|Publication number||US4076018 A|
|Application number||US 05/636,802|
|Publication date||Feb 28, 1978|
|Filing date||Dec 1, 1975|
|Priority date||Dec 6, 1974|
|Publication number||05636802, 636802, US 4076018 A, US 4076018A, US-A-4076018, US4076018 A, US4076018A|
|Original Assignee||Richard Wolf Gmbh|
|Export Citation||BiBTeX, EndNote, RefMan|
|Patent Citations (13), Referenced by (80), Classifications (15)|
|External Links: USPTO, USPTO Assignment, Espacenet|
1. Field of the Invention
The invention relates to an endoscope, in particular a laryngoscope and eiphyaryngoscope, comprising a barrel having a light-guide passing therethrough, and an optical system for viewing an area to be examined while under illumination. Such an endoscope will hereinafter be referred to as "of the kind described".
2. Description of the Prior Art
Endoscopes of the kind described are intended, inter alia, to make it easier to observe and examine the larynx and epipharynx, given that the methods of examination previously employed, which involved mirrors, optical systems and the like, called for unusual manual dexterity on the part of the doctor performing the examination, in some cases could not be employed because of anatomical abnormalities, frequently prevented optimum results being achieved, and made it difficult or impossible to make records, which is the case with examination by mirror for example.
Accordingly, the main object of the present invention is to provide an endoscope, which is particularly suitable for use as a laryngoscope or ehpipharyngoscope, by means of which the larynx and other body cavities can easily be examined, especially in cases where, following a general inspection of the area to be examined, there is to be a detailed inspection as well.
Another object of the present invention is to provide an endoscope of the kind described and having a distal window for the optical system or an exit window for the objective lens in which the window in each case can be kept free of clouding resulting from the condensation of moisture.
To this end, the invention consists in an endoscope of the kind described in which a magnifying lens which can be adjusted between two terminal positions at the proximal end is incorporated in the optical system in such a way that in one terminal position it lies in front of a focus of the optical system and in the other terminal position lies behind this focus.
By this means it becomes possible initially to make a general examination of the area to be inspected, which may be the plane of the vocal cords for example, at a relatively small magnification and thus a large angle of view. When the person performing the examination wishes to examine a detail more closely, he adjusts the lens system in the appropriate direction so that the detail, which may perhaps be something of a pathological nature which has been discovered, is increasingly enlarged as the angle of view becomes smaller. In this way extremely precise examination and inspection become possible and at the same time incorrect diagnosis is largely avoided.
Practical experience has shown, particularly when the mouth and throat regions are being examined, that the patient's breath causes the viewing window or objective plate to become obscured. The result of this is that the standard of the image which is seen suffers because the obscuring layer, being moisture condensation, causes light losses along the optical path of the optical system and, amongst other things, detracts from the quality of the image as a result of optical distortion.
To avoid disadvantages of this nature, the procedure adopted in accordance with a feature of the invention in the case of endorscopes which have a viewing window is to heat the window with an electrical heating conductor which is connected to a source of heating current via a connection at the proximal end of the endoscope.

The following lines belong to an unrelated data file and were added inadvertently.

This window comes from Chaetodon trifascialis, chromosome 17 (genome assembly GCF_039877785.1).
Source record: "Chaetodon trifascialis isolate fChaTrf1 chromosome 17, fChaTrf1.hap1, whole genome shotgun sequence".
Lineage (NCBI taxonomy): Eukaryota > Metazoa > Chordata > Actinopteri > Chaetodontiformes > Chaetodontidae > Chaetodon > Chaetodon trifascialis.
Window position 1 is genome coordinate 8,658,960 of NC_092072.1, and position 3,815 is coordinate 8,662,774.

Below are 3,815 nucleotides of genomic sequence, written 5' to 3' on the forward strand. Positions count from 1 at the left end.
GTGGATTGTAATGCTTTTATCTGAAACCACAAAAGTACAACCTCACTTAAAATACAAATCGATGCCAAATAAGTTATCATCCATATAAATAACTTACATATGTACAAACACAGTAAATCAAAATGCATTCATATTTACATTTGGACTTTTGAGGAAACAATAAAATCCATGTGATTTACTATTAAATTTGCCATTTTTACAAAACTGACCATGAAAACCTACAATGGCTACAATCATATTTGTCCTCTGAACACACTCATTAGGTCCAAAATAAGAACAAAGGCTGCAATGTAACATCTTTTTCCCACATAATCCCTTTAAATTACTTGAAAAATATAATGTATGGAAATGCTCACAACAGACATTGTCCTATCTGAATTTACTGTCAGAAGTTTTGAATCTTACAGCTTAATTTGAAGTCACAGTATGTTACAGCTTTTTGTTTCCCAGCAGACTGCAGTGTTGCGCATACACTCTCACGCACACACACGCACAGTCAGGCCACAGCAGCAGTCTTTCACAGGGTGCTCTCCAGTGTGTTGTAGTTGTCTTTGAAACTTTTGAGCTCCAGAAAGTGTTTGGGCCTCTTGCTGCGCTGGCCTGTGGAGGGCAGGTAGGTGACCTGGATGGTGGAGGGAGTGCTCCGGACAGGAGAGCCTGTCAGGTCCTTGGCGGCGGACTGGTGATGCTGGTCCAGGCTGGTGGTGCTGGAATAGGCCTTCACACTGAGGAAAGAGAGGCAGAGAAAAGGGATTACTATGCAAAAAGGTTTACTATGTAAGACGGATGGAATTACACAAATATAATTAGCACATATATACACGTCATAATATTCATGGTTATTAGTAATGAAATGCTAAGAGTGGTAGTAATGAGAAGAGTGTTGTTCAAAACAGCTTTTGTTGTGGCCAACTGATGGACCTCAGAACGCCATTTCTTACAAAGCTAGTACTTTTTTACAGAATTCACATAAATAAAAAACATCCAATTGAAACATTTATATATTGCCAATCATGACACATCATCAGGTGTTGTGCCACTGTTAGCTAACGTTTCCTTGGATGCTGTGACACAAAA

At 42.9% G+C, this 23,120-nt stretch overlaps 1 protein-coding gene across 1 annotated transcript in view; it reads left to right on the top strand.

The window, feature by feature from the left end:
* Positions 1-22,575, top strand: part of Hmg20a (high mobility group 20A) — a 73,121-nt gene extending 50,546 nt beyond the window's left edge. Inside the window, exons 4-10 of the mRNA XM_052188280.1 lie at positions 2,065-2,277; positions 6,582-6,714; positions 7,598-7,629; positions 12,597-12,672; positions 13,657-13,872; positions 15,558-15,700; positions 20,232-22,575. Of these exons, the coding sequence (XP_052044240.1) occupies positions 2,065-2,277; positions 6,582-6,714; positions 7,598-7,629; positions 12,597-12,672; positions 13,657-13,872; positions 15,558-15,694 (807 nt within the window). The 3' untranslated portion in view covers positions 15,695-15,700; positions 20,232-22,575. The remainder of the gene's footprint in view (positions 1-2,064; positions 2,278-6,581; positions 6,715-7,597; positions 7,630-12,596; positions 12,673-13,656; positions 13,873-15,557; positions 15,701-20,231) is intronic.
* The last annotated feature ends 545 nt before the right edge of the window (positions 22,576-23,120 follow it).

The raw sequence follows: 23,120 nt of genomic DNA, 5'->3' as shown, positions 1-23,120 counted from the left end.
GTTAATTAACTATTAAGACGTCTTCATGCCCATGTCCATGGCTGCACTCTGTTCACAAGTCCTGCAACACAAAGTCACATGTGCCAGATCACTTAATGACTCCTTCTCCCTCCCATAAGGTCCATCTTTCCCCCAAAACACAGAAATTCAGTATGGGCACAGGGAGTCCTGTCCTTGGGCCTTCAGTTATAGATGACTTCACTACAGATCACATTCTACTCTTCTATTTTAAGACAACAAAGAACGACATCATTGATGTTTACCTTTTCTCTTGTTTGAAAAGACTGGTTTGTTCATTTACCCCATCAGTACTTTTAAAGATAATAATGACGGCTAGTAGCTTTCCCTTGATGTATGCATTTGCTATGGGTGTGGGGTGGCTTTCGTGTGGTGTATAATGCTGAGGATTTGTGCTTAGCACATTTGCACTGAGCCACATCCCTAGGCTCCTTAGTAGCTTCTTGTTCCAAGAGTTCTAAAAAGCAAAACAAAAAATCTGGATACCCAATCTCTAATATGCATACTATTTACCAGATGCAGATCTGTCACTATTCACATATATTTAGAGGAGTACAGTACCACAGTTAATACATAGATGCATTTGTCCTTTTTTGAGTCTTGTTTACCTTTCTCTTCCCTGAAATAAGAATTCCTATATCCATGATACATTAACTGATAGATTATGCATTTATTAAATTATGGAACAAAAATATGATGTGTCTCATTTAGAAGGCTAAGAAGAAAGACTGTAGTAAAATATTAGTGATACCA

When condensation may be expected on the window, the heating conductor is supplied with a preferably adjustable heating current in order to bring the temperature of the window, or at least of that face of the window adjacent the area to be examined, to a temperature which is higher than the dew point of the air breathed by the patient. In this way clouding of the objective or viewing window, and the frequent cleaning which would otherwise be necessary, are avoided at the outset.
FIG. 1 is a partial view in longitudinal section through an embodiment of an endoscope in the form of a laryngoscope and constructed in accordance with the invention,
FIG. 2 shows a plan view of the distal end of the endoscope,
FIG. 3 shows a section through the barrel of the endoscope in the area occuped by the viewing window,
FIG. 4 shows a plan view of the viewing window with a heating wire fitted, and
FIG. 5 is a schematic view of one possible arrangement for the magnifying lens.
The instrument shown in FIG. 1 comprises a barrel 1 inside which an optical system made up of lenses is housed in a viewing tube 2. Via a viewing window 3 and a deviating prism 4, the light forming the image passes through the optical system to an eyepiece lens 5, which is followed by a conventional eyepiece 6. The light required to see the image reaches the distal end of the instrument from a light source (not shown), via a connector 7 and fibre light-guide 8. At the distal end of the endoscope the light guide is divided to either side of the window 3 to form two exit surfaces 9 for the light which are ground flat. Instead of being continuous in the way shown, the light-guide 8 could also terminate at the proximal end of the endoscope and the remainder of it connected in a known way to the instrument by means of a coupling.
As can be seen in FIG. 5, a magnifying lens 10 which is axially adjustable lies between the eyepiece lens 5 and the last lens 11 of the optical system, and is so arranged that in one terminal position a it lies in front of the focus B of the optical system in that area and in the other possible terminal position b it lies behind this focus. By virtue of the laws of optics, this means that on the one hand it is possible to select high magnification at a small angle of view to enlarge details and on the other low magnification at a large angle of view for general inspection.
Using a suitable setting mechanism, the magnifying lens 10 may be continuously or discontinuously adjusted as desired in the axial direction, for example by mechanical or motor means, so that the factor of enlargement required in any particular case may be arrived at. A possible way of adjusting the lens mechanically is shown in FIG. 1.
In FIG. 1, the magnifying lens 10 is held in a tubular key member 12 which in turn is guided in the direction of the longitudinal axis 14 of the barrel 1 in a fixed guide tube 13 which is coaxial with it. This assembly is likewise surrounded co-axially by an axially immovable setting or adjusting tube 15 which can be rotated about the axis 14 by means of a setting or adjusting lever 16.